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Wednesday, May 25, 2011

JetLev Water-Powered Jetpack


I saw this article in Popular Mechanics (http://www.popularmechanics.com) about a new toy being developed to replicate a jetpack but by using water. Very interesting. Honestly, I would not want to try it.

Full article: http://www.popularmechanics.com/outdoors/sports/watersports/jetlev-water-powered-jetpack-test-flight-exclusive-video-5525115


Below is an excerpts of the article for your reading pleasure.
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Clearly, the purpose of science is quite simple: to provide humanity with jetpacks. Yet so far it has failed to deliver. Sure, there have been rocket belts, like the one seen in the 1965 James Bond film Thunderball. But the expensive, difficult-to-use hydrogen peroxide propellant is only good for about 30 seconds of thrust, relegating the technology to the status of curiosity.



Finally, things are changing. Starting next month, a Florida-based company, JetLev, will begin delivering the first commercially available jetpacks. JetLev invited PM to be the first publication to experience the technology firsthand by taking a unit for a test-fly. So this past Sunday morning I arrived at a small park next to a canal near Miami and found JetLev test pilot Stephen J. Grey and two of his colleagues waiting for me. The jetpack hung in a bright yellow steel frame. After performing some demonstration flights, Grey returned the machine to its frame and helped me strap in.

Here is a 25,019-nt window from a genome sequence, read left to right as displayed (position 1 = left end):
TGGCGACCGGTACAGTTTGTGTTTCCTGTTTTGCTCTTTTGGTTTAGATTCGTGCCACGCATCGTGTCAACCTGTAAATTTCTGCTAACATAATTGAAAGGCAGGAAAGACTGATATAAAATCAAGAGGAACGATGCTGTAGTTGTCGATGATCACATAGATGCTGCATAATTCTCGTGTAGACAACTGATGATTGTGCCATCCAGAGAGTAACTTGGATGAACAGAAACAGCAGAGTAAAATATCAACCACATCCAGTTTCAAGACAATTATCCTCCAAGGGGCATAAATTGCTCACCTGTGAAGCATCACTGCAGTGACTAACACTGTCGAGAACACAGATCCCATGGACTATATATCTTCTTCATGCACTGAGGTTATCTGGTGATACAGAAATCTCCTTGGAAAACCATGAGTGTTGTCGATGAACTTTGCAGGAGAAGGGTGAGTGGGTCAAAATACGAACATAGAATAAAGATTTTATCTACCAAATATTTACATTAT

The JetLev is not quite the free-flying machine we all assumed we'd have by now. (In fact, it's technically not an aircraft but a boat, registered with the Coast Guard rather than the FAA.) Instead of hot gases, the machine shoots water from its nozzles, yielding an equal-and-opposite reaction to keep the user airborne. It's like riding around on a pair of fire hoses. The water comes via a 33-foot-long, 4-inch-diameter flexible hose connected to a modified personal watercraft. A 225-hp motor at the far end of the hose sends water up to the backpack and out to the nozzles at 1,000 gallons per minute. The JetLev can wander hither and yon for hours at a time, pulling its pump behind at speeds of up to 24 mph.

The JetLev's controls are simple: A pair of arms project forward from the backpack at shoulder height. At the end of each is a handgrip, with which the user can pivot the arm up and down. The nozzles where the water blasts out are attached to the other end of the arm, behind your shoulders. By moving the handgrip down, you angle the thrust forward; by moving it up, you angle the thrust downward. Move one handle up and the other down and you turn. The right-hand grip rotates like a motorcycle accelerator to modulate the overall thrust.